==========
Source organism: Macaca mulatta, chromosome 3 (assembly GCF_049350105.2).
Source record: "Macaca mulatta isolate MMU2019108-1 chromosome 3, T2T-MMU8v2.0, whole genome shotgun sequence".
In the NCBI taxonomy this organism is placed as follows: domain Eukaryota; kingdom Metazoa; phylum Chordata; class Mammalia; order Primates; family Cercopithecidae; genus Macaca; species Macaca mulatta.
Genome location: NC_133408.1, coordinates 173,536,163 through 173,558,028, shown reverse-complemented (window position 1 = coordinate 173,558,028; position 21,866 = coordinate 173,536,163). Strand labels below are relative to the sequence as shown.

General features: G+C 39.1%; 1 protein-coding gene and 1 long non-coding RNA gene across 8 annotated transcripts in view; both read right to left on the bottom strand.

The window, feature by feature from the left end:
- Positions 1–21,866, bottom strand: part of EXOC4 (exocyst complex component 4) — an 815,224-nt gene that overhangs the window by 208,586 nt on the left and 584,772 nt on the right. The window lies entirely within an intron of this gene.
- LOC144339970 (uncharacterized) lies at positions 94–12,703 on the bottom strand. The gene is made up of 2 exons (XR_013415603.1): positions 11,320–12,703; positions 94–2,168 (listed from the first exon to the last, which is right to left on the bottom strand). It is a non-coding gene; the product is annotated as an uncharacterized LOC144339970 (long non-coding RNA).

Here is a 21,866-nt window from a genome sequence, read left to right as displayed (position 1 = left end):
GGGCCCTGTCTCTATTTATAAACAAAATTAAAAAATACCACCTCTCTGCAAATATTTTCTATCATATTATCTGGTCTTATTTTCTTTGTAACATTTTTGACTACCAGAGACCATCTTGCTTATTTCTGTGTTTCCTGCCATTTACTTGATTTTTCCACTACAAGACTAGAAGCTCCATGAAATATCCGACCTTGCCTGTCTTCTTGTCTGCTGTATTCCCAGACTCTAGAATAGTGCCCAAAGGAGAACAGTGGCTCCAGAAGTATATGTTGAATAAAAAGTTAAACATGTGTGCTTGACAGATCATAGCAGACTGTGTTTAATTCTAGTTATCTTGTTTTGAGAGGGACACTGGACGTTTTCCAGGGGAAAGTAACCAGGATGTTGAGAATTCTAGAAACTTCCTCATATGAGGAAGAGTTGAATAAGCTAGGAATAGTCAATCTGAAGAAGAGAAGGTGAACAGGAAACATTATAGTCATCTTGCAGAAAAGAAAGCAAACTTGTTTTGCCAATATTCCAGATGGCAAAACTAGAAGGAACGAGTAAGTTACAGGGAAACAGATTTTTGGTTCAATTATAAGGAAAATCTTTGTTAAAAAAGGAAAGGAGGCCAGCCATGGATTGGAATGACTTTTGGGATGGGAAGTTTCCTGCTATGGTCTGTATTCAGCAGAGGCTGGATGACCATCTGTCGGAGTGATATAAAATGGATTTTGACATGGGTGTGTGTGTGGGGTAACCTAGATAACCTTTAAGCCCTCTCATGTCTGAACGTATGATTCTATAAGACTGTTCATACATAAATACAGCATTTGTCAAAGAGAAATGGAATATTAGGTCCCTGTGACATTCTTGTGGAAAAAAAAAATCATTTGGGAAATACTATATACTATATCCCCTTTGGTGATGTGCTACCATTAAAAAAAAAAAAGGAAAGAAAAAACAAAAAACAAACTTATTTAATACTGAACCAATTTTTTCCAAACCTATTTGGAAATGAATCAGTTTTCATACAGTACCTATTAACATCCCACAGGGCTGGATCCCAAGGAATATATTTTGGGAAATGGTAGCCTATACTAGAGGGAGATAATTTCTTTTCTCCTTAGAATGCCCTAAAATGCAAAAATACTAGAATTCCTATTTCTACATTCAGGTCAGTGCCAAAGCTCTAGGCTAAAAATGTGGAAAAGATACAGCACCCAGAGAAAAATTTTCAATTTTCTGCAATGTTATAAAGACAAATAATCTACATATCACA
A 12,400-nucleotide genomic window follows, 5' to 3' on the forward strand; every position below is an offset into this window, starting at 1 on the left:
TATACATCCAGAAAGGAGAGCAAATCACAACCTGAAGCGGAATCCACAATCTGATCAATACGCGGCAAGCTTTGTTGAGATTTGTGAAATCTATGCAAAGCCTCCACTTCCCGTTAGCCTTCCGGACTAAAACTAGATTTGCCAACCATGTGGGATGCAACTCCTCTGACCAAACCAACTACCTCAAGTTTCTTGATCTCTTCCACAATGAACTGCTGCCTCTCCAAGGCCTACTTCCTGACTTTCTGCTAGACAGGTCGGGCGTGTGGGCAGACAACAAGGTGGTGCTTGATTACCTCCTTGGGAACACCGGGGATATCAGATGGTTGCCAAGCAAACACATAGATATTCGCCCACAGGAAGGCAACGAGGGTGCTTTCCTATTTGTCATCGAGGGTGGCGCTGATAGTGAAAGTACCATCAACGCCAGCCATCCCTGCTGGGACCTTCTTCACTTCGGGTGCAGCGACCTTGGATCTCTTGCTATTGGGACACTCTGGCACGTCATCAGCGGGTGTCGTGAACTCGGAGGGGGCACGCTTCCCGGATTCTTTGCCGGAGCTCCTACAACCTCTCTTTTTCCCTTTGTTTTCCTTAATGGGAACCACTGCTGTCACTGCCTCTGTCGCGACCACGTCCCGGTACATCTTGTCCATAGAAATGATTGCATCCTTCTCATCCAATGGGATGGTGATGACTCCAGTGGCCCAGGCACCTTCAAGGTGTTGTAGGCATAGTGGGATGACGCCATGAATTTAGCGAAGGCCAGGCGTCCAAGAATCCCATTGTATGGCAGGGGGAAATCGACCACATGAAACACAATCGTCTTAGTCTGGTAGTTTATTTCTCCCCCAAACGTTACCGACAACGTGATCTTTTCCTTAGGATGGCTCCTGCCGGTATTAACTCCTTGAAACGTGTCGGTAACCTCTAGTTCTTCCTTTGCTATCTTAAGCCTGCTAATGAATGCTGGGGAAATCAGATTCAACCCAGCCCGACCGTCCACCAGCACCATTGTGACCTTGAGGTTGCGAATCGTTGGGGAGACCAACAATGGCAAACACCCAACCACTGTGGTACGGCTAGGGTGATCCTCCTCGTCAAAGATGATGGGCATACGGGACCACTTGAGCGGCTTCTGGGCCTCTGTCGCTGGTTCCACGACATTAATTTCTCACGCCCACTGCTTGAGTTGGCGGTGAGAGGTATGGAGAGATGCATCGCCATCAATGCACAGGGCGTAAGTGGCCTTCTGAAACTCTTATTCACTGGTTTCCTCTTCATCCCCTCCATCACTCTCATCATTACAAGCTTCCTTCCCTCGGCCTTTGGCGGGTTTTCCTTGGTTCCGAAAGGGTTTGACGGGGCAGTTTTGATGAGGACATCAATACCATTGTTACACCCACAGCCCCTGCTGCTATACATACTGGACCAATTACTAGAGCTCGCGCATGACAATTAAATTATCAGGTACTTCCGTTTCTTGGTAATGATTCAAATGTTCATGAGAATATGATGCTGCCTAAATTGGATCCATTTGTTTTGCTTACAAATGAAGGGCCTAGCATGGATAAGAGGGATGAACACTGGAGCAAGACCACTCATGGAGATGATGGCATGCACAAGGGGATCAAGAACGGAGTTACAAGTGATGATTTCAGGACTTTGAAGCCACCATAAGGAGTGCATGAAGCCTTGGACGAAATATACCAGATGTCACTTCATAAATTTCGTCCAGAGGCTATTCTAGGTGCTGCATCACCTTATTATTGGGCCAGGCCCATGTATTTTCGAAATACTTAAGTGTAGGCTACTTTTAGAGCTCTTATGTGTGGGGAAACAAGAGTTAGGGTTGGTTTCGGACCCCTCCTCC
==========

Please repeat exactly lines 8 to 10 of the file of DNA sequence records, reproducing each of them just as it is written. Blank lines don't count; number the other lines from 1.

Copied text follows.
- LOC144339970 (uncharacterized) lies at positions 94–12,703 on the bottom strand. The gene is made up of 2 exons (XR_013415603.1): positions 11,320–12,703; positions 94–2,168 (listed from the first exon to the last, which is right to left on the bottom strand). It is a non-coding gene; the product is annotated as an uncharacterized LOC144339970 (long non-coding RNA).

Here is a 21,866-nt window from a genome sequence, read left to right as displayed (position 1 = left end):
GGGCCCTGTCTCTATTTATAAACAAAATTAAAAAATACCACCTCTCTGCAAATATTTTCTATCATATTATCTGGTCTTATTTTCTTTGTAACATTTTTGACTACCAGAGACCATCTTGCTTATTTCTGTGTTTCCTGCCATTTACTTGATTTTTCCACTACAAGACTAGAAGCTCCATGAAATATCCGACCTTGCCTGTCTTCTTGTCTGCTGTATTCCCAGACTCTAGAATAGTGCCCAAAGGAGAACAGTGGCTCCAGAAGTATATGTTGAATAAAAAGTTAAACATGTGTGCTTGACAGATCATAGCAGACTGTGTTTAATTCTAGTTATCTTGTTTTGAGAGGGACACTGGACGTTTTCCAGGGGAAAGTAACCAGGATGTTGAGAATTCTAGAAACTTCCTCATATGAGGAAGAGTTGAATAAGCTAGGAATAGTCAATCTGAAGAAGAGAAGGTGAACAGGAAACATTATAGTCATCTTGCAGAAAAGAAAGCAAACTTGTTTTGCCAATATTCCAGATGGCAAAACTAGAAGGAACGAGTAAGTTACAGGGAAACAGATTTTTGGTTCAATTATAAGGAAAATCTTTGTTAAAAAAGGAAAGGAGGCCAGCCATGGATTGGAATGACTTTTGGGATGGGAAGTTTCCTGCTATGGTCTGTATTCAGCAGAGGCTGGATGACCATCTGTCGGAGTGATATAAAATGGATTTTGACATGGGTGTGTGTGTGGGGTAACCTAGATAACCTTTAAGCCCTCTCATGTCTGAACGTATGATTCTATAAGACTGTTCATACATAAATACAGCATTTGTCAAAGAGAAATGGAATATTAGGTCCCTGTGACATTCTTGTGGAAAAAAAAAATCATTTGGGAAATACTATATACTATATCCCCTTTGGTGATGTGCTACCATTAAAAAAAAAAAAGGAAAGAAAAAACAAAAAACAAACTTATTTAATACTGAACCAATTTTTTCCAAACCTATTTGGAAATGAATCAGTTTTCATACAGTACCTATTAACATCCCACAGGGCTGGATCCCAAGGAATATATTTTGGGAAATGGTAGCCTATACTAGAGGGAGATAATTTCTTTTCTCCTTAGAATGCCCTAAAATGCAAAAATACTAGAATTCCTATTTCTACATTCAGGTCAGTGCCAAAGCTCTAGGCTAAAAATGTGGAAAAGATACAGCACCCAGAGAAAAATTTTCAATTTTCTGCAATGTTATAAAGACAAATAATCTACATATCACA